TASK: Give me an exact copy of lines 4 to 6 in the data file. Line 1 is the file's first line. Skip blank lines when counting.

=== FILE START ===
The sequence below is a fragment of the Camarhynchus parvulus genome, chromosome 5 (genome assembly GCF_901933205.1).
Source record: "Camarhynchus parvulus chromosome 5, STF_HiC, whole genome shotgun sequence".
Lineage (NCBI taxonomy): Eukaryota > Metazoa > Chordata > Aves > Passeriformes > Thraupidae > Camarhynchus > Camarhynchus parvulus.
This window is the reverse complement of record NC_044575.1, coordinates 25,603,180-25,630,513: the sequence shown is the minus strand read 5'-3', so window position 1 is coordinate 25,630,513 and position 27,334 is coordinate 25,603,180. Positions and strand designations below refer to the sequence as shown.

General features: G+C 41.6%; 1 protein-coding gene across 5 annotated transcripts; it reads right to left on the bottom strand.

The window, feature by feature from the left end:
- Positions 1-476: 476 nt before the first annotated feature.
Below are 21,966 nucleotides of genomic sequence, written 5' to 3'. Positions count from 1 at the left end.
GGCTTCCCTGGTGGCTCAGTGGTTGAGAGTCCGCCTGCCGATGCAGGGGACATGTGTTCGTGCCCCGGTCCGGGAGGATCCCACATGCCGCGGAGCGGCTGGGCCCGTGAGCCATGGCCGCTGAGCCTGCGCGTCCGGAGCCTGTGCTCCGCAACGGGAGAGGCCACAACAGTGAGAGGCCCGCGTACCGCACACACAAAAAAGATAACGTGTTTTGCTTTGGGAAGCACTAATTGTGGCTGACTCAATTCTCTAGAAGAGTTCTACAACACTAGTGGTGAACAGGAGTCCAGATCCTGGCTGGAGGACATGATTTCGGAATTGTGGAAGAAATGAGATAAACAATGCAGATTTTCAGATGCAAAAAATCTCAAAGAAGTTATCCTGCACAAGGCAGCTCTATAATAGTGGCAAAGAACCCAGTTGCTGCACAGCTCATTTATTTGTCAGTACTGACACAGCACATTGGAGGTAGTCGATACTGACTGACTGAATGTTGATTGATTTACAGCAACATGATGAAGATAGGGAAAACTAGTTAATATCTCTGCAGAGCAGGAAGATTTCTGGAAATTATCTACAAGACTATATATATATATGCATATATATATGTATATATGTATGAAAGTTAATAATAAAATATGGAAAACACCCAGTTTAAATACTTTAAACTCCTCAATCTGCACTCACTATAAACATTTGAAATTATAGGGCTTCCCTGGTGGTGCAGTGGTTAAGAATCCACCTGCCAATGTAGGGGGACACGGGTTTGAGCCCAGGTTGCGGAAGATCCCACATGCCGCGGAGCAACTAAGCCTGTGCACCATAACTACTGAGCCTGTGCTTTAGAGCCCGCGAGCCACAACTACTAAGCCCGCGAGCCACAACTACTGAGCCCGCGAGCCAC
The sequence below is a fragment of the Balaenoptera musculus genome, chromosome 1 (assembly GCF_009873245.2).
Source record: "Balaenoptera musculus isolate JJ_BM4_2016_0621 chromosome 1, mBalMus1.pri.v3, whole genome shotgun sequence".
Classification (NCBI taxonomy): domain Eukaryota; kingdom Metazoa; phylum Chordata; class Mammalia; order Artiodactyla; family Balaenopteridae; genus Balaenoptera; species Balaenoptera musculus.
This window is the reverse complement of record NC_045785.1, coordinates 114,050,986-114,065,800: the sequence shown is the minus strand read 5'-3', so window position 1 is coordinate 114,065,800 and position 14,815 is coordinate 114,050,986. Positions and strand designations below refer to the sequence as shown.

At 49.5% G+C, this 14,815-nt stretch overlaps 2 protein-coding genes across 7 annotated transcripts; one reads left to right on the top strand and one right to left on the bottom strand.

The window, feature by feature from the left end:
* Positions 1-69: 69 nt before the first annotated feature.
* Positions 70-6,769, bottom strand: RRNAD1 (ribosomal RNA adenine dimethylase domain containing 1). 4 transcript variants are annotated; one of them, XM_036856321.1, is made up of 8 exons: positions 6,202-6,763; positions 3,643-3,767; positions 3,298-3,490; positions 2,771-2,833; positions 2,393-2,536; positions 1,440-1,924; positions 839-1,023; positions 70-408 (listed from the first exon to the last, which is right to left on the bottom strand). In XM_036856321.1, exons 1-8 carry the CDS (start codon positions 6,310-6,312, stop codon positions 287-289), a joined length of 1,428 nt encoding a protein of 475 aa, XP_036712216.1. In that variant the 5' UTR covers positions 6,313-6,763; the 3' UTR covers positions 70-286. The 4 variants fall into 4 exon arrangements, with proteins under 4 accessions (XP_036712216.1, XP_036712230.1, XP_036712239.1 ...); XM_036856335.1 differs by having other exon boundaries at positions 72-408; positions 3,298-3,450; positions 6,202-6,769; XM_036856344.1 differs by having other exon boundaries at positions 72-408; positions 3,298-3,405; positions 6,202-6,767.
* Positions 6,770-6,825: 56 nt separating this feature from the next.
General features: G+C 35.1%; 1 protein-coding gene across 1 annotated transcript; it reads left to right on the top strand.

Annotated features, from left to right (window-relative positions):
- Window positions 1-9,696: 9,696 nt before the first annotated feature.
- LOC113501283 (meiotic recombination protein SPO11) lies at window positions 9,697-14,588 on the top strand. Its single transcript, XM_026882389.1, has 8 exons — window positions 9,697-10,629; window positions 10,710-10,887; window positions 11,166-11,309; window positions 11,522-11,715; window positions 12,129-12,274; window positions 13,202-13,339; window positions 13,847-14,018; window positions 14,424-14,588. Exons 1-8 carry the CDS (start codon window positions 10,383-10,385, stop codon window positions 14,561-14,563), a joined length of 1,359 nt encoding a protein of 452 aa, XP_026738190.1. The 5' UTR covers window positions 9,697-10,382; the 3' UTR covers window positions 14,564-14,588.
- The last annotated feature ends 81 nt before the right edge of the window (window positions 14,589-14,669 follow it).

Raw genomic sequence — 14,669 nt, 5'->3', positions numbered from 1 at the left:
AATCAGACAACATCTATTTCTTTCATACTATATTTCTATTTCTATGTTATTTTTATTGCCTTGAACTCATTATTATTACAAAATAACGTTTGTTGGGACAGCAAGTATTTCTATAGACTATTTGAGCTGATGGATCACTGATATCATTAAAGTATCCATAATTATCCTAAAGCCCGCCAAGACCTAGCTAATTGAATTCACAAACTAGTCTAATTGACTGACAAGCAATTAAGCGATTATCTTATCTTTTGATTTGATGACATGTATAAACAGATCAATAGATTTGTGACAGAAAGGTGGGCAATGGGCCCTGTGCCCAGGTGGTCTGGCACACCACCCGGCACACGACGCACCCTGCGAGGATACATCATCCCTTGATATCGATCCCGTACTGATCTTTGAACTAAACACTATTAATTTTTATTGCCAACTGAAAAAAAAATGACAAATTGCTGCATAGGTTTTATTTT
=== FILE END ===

This window is the reverse complement of record NC_044575.1, coordinates 25,603,180-25,630,513: the sequence shown is the minus strand read 5'-3', so window position 1 is coordinate 25,630,513 and position 27,334 is coordinate 25,603,180. Positions and strand designations below refer to the sequence as shown.

General features: G+C 41.6%; 1 protein-coding gene across 5 annotated transcripts; it reads right to left on the bottom strand.

The window, feature by feature from the left end: